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Keyphrase Boundary Infilling with Replacement (KBIR)

The KBIR model as described in "Learning Rich Representations of Keyphrases from Text" from Findings of NAACL 2022 (https://aclanthology.org/2022.findings-naacl.67.pdf) builds on top of the RoBERTa architecture by adding an Infilling head and a Replacement Classification head that is used during pre-training. However, these heads are not used during the downstream evaluation of the model and we only leverage the pre-trained embeddings. Discarding the heads thereby allows us to be compatible with all AutoModel classes that RoBERTa supports.

We provide examples on how to perform downstream evaluation on some of the tasks reported in the paper.

Downstream Evaluation

Keyphrase Extraction

from transformers import AutoTokenizer, AutoModelForTokenClassification

tokenizer = AutoTokenizer.from_pretrained("bloomberg/KBIR")
model = AutoModelForTokenClassification.from_pretrained("bloomberg/KBIR")

from datasets import load_dataset

dataset = load_dataset("midas/semeval2017_ke_tagged")

Reported Results:

Model Inspec SE10 SE17
RoBERTa+BiLSTM-CRF 59.5 27.8 50.8
RoBERTa+TG-CRF 60.4 29.7 52.1
SciBERT+Hypernet-CRF 62.1 36.7 54.4
RoBERTa+Hypernet-CRF 62.3 34.8 53.3
RoBERTa-extended-CRF* 62.09 40.61 52.32
KBI-CRF* 62.61 40.81 59.7
KBIR-CRF* 62.72 40.15 62.56

Named Entity Recognition

from transformers import AutoTokenizer, AutoModelForTokenClassification

tokenizer = AutoTokenizer.from_pretrained("bloomberg/KBIR")
model = AutoModelForTokenClassification.from_pretrained("bloomberg/KBIR")

from datasets import load_dataset

dataset = load_dataset("conll2003")

Reported Results:

Model F1
LSTM-CRF (Lample et al., 2016) 91.0
ELMo (Peters et al., 2018) 92.2
BERT (Devlin et al., 2018) 92.8
(Akbik et al., 2019) 93.1
(Baevski et al., 2019) 93.5
LUKE (Yamada et al., 2020) 94.3
LUKE w/o entity attention 94.1
RoBERTa (Yamada et al., 2020) 92.4
RoBERTa-extended* 92.54
KBI* 92.73
KBIR* 92.97

Question Answering

from transformers import AutoTokenizer, AutoModelForQuestionAnswering

tokenizer = AutoTokenizer.from_pretrained("bloomberg/KBIR")
model = AutoModelForQuestionAnswering.from_pretrained("bloomberg/KBIR")

from datasets import load_dataset

dataset = load_dataset("squad")

Reported Results:

Model EM F1
BERT 84.2 91.1
XLNet 89.0 94.5
ALBERT 89.3 94.8
LUKE 89.8 95.0
LUKE w/o entity attention 89.2 94.7
RoBERTa 88.9 94.6
RoBERTa-extended* 88.88 94.55
KBI* 88.97 94.7
KBIR* 89.04 94.75

Any other classification task

As mentioned above since KBIR is built on top of the RoBERTa architecture, it is compatible with any AutoModel setting that RoBERTa is also compatible with.

We encourage you to try fine-tuning KBIR on different datasets and report the downstream results.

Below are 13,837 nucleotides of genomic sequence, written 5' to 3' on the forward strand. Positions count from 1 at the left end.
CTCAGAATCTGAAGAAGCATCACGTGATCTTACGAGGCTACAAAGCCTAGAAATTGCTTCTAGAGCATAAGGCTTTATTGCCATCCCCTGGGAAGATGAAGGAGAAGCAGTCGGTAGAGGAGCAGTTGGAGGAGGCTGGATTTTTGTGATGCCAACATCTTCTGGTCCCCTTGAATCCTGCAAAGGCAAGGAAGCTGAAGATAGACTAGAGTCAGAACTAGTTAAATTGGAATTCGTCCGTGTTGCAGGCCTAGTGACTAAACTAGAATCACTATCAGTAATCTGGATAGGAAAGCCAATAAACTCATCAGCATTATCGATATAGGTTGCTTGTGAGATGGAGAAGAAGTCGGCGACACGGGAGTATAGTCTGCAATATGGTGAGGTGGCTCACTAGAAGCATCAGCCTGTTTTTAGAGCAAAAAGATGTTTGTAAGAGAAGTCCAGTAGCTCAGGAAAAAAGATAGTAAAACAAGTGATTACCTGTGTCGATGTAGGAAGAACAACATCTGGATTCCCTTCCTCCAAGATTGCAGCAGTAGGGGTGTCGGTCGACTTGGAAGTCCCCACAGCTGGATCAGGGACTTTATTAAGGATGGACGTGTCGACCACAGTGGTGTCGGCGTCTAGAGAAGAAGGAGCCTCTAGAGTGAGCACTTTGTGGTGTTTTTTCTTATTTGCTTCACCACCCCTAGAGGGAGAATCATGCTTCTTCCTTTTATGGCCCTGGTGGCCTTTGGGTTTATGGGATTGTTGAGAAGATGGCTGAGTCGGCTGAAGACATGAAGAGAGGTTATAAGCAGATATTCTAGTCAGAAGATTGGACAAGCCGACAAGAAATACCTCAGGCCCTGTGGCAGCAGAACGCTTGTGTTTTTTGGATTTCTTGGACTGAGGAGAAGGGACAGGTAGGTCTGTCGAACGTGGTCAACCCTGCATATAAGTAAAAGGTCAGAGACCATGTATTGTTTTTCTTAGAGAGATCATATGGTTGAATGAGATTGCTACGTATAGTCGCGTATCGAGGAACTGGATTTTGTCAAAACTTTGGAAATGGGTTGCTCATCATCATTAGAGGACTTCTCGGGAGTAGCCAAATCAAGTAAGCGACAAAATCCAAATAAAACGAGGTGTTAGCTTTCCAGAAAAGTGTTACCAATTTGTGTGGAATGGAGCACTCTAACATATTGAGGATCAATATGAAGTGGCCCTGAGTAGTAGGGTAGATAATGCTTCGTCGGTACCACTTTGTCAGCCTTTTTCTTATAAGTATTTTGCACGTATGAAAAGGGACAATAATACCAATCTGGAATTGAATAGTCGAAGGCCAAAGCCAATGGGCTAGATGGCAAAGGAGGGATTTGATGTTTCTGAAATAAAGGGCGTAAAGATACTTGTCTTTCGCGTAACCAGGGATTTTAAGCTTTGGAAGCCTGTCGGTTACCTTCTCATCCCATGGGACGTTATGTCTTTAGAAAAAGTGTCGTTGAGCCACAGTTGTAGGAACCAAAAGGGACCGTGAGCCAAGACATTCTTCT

Citation

Please cite this work using the following BibTeX entry:

@inproceedings{kulkarni-etal-2022-learning,
    title = "Learning Rich Representation of Keyphrases from Text",
    author = "Kulkarni, Mayank  and
      Mahata, Debanjan  and
      Arora, Ravneet  and
      Bhowmik, Rajarshi",
    booktitle = "Findings of the Association for Computational Linguistics: NAACL 2022",
    month = jul,
    year = "2022",
    address = "Seattle, United States",
    publisher = "Association for Computational Linguistics",
    url = "https://aclanthology.org/2022.findings-naacl.67",
    doi = "10.18653/v1/2022.findings-naacl.67",
    pages = "891--906",
    abstract = "In this work, we explore how to train task-specific language models aimed towards learning rich representation of keyphrases from text documents. We experiment with different masking strategies for pre-training transformer language models (LMs) in discriminative as well as generative settings. In the discriminative setting, we introduce a new pre-training objective - Keyphrase Boundary Infilling with Replacement (KBIR), showing large gains in performance (upto 8.16 points in F1) over SOTA, when the LM pre-trained using KBIR is fine-tuned for the task of keyphrase extraction. In the generative setting, we introduce a new pre-training setup for BART - KeyBART, that reproduces the keyphrases related to the input text in the CatSeq format, instead of the denoised original input. This also led to gains in performance (upto 4.33 points in F1@M) over SOTA for keyphrase generation. Additionally, we also fine-tune the pre-trained language models on named entity recognition (NER), question answering (QA), relation extraction (RE), abstractive summarization and achieve comparable performance with that of the SOTA, showing that learning rich representation of keyphrases is indeed beneficial for many other fundamental NLP tasks.",
}

Contact

For any questions contact dmahata@bloomberg.net

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